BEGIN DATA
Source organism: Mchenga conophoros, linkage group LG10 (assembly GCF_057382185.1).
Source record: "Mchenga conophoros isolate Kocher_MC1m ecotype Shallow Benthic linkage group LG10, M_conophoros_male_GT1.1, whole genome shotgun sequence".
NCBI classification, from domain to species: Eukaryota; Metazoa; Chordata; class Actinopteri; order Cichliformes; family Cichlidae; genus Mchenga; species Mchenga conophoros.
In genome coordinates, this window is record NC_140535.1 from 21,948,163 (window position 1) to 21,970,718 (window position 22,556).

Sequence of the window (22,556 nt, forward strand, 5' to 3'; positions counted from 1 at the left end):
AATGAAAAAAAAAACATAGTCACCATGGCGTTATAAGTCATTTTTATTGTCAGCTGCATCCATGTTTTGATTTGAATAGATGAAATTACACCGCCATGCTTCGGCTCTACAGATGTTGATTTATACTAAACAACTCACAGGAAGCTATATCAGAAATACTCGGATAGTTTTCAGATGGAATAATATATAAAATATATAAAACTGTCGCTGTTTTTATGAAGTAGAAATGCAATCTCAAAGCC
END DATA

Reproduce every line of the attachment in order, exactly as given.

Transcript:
Source organism: Mchenga conophoros, linkage group LG10 (assembly GCF_057382185.1).
Source record: "Mchenga conophoros isolate Kocher_MC1m ecotype Shallow Benthic linkage group LG10, M_conophoros_male_GT1.1, whole genome shotgun sequence".
NCBI classification, from domain to species: Eukaryota; Metazoa; Chordata; class Actinopteri; order Cichliformes; family Cichlidae; genus Mchenga; species Mchenga conophoros.
In genome coordinates, this window is record NC_140535.1 from 21,948,163 (window position 1) to 21,970,718 (window position 22,556).

Sequence of the window (22,556 nt, forward strand, 5' to 3'; positions counted from 1 at the left end):
AATGAAAAAAAAAACATAGTCACCATGGCGTTATAAGTCATTTTTATTGTCAGCTGCATCCATGTTTTGATTTGAATAGATGAAATTACACCGCCATGCTTCGGCTCTACAGATGTTGATTTATACTAAACAACTCACAGGAAGCTATATCAGAAATACTCGGATAGTTTTCAGATGGAATAATATATAAAATATATAAAACTGTCGCTGTTTTTATGAAGTAGAAATGCAATCTCAAAGCC